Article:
Document Type

Presentation

Publication Date

12-2016

Abstract

Objective: To describe the Georgia Department of Public Health’s (DPH) mosquito surveillance capacity before and after Zika virus was declared a public health emergency, review and compare mosquito surveillance results from 2015 to 2016, and evaluate the risk of autochthonous vector transmission of Zika virus based on 2016 surveillance data of Aedes aegypti and Aedes albopictus mosquitoes.

Introduction: Zika virus was declared an international public health emergency by the World Health Organization on February 1, 2016. With Georgia hosting the world’s busiest international airport and a sub-tropical climate that can support the primary Zika virus vector, Aedes aegypti, and secondary vector, Aedes albopictus, the CDC designated Georgia as a high risk state for vector transmission. Faced with a lack of mosquito surveillance data to evaluate risk of autochthonous transmission and a few counties statewide that provide comprehensive mosquito control, the DPH rapidly scaled up a response. DPH updated existing mosquito surveillance and response plans targeted for West Nile Virus (WNV) and expanded capacity to areas that lacked previous surveillance targeting the Zika virus vector.

Methods: Mosquito surveillance data provided by DPH was analyzed for years 2015 and 2016 to date. The geographical distribution of counties conducting surveillance, total number and percentage by mosquito species collected in 2015 were compared to 2016 data. The distribution of counties conducting surveillance was mapped using ArcMap 10.4.1 for pre and post Zika response. Autochthonous vector transmission risk was evaluated based on the overall numbers and percentages of Aedes aegypti and Aedes albopictus mosquitoes collected for 2016.

Results: In 2015, Georgia had 14 counties conducting mosquito surveillance, with a DPH entomologist providing direct surveillance in 4 of these counties. In 2016, DPH expanded surveillance capacity to 34 counties, a 142% increase, geographically dispersed across the State in urban and rural areas. A total of 76,052 mosquitoes were trapped and identified in 2015 compared to 91,261 mosquitoes trapped to date in 2016, representing a 20% increase. A total of 37 mosquito species were identified in both years with Culex quinquefasciatus, Georgia’s primary WNV vector, representing the highest percentage (2015-79.45% and 2016-70.41%) of mosquitoes trapped overall. In addition, Aedes aegypti represented only 0.108% and 0.007% of the total mosquitoes trapped respectively each year and was found in one county. Aedes albopictus represented only 1.50% and 1.82% of the total mosquitoes trapped respectively each year and was found in a majority of the counties conducting surveillance.

Conclusions: DPH was able to rapidly expand its surveillance capacity statewide by maximizing existing grant funds to hire new surveillance staff while also collaborating with academic institutions, military bases, Georgia Mosquito Control Association, and local health departments to provide training and funding for surveillance and data sharing. This expanded surveillance network provided a clearer picture of the types of mosquitoes potentially exposing the public to mosquito-borne disease risks.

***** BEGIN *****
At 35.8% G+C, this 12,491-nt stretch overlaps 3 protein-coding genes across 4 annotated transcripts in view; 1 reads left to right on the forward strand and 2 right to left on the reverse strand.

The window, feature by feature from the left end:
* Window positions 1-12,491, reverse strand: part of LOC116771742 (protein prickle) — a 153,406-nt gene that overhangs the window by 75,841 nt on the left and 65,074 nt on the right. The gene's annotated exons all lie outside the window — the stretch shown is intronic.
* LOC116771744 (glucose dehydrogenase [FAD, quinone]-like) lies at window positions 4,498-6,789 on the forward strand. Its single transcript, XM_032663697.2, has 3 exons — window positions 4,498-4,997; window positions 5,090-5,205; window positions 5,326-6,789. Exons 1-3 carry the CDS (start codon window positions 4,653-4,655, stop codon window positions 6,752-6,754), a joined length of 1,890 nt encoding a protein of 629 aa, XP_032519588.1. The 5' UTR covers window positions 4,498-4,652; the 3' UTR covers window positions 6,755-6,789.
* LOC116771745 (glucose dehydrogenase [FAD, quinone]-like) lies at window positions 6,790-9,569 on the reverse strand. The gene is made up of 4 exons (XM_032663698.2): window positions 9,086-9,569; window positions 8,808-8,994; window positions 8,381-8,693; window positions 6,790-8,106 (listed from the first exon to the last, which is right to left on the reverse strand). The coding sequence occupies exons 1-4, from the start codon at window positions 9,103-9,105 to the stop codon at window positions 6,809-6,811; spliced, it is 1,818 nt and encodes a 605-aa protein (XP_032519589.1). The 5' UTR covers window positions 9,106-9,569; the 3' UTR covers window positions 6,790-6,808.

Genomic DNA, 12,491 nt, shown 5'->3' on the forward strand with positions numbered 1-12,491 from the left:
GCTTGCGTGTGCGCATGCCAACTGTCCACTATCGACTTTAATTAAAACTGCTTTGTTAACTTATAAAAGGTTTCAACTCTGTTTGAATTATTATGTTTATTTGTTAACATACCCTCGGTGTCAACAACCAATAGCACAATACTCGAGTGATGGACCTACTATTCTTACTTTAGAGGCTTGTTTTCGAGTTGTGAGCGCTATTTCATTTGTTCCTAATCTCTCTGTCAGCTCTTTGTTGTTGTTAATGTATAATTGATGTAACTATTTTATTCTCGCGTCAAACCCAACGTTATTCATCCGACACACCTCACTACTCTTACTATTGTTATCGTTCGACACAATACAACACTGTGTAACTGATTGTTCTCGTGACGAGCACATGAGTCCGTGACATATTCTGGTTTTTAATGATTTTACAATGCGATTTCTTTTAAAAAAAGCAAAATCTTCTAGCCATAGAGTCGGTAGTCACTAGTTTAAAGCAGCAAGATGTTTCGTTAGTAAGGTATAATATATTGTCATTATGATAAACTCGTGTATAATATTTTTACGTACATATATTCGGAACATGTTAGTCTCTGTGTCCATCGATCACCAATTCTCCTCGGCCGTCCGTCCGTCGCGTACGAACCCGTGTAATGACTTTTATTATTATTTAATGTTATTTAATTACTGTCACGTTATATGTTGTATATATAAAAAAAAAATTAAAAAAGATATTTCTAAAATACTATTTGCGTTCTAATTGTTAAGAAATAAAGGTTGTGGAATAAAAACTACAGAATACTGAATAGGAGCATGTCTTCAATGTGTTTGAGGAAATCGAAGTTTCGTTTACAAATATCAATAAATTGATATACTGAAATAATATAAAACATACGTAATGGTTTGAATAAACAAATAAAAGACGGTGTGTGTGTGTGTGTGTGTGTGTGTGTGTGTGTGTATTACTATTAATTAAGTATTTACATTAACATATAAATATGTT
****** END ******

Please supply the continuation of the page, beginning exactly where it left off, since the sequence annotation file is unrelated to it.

Historical data for the primary vector of Zika virus, Aedes aegypti has been isolated to just two counties in Georgia. Expanded surveillance in 2016 confirmed a low abundance of Aedes aegypti, suggesting the primary vector for Zika has been displaced by Aedes albopictus. This may suggest a reduced risk of autochthonous transmission of Zika virus in Georgia due to Aedes albopictus’ affinity for feeding on both humans and animals. This should be interpreted with caution due to limitations in the data related to unstandardized reporting techniques for each county. DPH is working with all counties to improve the quality of data collected and reported and continues to educate the public on ways they can reduce their individual risk of mosquito bites, which in turn reduces the risk of other mosquito-borne diseases such as WNV.

In conclusion, DPH’s response to Zika virus allowed it to rapidly increase its surveillance footprint and with new data, make sound public health decisions regarding mosquito-borne disease risks.

Comments

Copyright Statement: ISDS Annual Conference Proceedings 2017. This is an Open Access article distributed under the terms of the Creative Commons Attribution-Noncommercial 3.0 Unported License (http://creativecommons.org/licenses/by-nc/3.0/), permitting all non-commercial use, distribution, and reproduction in any medium, provided the original work is properly cited.

Sponsorship/Conference/Institution

International Society for Disease Surveillance Annual Conference (ISDS)

Location

Atlanta, GA

Source

http://www.syndromic.org/annual-conference/2016-isds-conference/2016-abstracts/1086-2016-abstracts-lightning-talks

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